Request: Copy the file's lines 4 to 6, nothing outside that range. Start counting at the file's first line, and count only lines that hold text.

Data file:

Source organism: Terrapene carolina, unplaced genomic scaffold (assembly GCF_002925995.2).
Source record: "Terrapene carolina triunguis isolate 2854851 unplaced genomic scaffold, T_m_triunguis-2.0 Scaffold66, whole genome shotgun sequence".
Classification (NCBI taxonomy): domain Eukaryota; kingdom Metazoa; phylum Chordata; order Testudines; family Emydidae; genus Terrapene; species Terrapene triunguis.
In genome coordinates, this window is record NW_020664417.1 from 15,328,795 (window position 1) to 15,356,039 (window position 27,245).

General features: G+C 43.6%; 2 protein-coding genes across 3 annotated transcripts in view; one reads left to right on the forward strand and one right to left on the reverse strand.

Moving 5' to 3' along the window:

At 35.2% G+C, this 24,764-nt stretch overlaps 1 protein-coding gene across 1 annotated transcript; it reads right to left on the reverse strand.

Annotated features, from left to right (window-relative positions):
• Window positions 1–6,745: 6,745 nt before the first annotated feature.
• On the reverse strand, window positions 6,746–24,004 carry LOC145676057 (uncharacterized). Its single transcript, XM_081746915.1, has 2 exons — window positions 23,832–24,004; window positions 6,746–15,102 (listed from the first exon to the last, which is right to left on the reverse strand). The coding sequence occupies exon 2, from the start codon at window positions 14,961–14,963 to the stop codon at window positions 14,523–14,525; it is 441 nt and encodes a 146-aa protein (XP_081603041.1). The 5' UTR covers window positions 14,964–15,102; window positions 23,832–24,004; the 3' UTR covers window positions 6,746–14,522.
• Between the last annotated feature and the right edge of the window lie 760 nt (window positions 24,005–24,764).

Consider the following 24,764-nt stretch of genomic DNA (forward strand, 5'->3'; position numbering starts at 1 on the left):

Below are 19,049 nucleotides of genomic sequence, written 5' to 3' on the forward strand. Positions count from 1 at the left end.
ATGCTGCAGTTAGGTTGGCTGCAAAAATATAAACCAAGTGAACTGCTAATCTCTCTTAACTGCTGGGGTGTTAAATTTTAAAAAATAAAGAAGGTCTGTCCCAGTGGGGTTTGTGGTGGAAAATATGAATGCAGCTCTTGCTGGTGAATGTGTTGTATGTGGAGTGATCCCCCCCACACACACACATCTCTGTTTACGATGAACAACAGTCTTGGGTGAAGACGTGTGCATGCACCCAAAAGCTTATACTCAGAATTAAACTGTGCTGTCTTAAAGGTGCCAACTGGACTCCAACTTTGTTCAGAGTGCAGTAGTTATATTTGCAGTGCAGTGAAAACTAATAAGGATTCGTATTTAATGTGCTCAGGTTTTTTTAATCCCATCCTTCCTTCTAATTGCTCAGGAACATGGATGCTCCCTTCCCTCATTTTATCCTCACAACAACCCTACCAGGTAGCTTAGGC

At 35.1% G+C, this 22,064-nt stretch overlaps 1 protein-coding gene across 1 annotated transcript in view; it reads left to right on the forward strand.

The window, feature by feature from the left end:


In genome coordinates, this window is record NW_020664417.1 from 15,328,795 (window position 1) to 15,356,039 (window position 27,245).

General features: G+C 43.6%; 2 protein-coding genes across 3 annotated transcripts in view; one reads left to right on the forward strand and one right to left on the reverse strand.

Moving 5' to 3' along the window: